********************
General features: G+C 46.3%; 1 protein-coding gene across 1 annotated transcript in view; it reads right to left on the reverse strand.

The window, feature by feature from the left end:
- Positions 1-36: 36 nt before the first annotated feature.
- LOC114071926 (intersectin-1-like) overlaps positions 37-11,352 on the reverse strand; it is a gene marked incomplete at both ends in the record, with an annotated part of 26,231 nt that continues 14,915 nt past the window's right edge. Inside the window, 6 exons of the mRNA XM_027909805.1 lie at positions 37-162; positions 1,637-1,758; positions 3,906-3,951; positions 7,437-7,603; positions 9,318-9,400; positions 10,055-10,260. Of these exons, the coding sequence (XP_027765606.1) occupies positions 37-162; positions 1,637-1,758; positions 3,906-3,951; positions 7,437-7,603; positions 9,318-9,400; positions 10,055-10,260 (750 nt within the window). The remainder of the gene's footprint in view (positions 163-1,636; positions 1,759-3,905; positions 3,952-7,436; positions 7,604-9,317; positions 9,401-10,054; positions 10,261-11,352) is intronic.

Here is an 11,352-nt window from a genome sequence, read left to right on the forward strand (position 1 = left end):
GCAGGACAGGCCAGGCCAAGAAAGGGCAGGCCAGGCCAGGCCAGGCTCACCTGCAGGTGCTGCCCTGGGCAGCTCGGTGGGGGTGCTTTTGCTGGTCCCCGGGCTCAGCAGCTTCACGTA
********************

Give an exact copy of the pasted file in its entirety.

General features: G+C 46.3%; 1 protein-coding gene across 1 annotated transcript in view; it reads right to left on the reverse strand.

The window, feature by feature from the left end:
- Positions 1-36: 36 nt before the first annotated feature.
- LOC114071926 (intersectin-1-like) overlaps positions 37-11,352 on the reverse strand; it is a gene marked incomplete at both ends in the record, with an annotated part of 26,231 nt that continues 14,915 nt past the window's right edge. Inside the window, 6 exons of the mRNA XM_027909805.1 lie at positions 37-162; positions 1,637-1,758; positions 3,906-3,951; positions 7,437-7,603; positions 9,318-9,400; positions 10,055-10,260. Of these exons, the coding sequence (XP_027765606.1) occupies positions 37-162; positions 1,637-1,758; positions 3,906-3,951; positions 7,437-7,603; positions 9,318-9,400; positions 10,055-10,260 (750 nt within the window). The remainder of the gene's footprint in view (positions 163-1,636; positions 1,759-3,905; positions 3,952-7,436; positions 7,604-9,317; positions 9,401-10,054; positions 10,261-11,352) is intronic.

Here is an 11,352-nt window from a genome sequence, read left to right on the forward strand (position 1 = left end):
GCAGGACAGGCCAGGCCAAGAAAGGGCAGGCCAGGCCAGGCCAGGCTCACCTGCAGGTGCTGCCCTGGGCAGCTCGGTGGGGGTGCTTTTGCTGGTCCCCGGGCTCAGCAGCTTCACGTA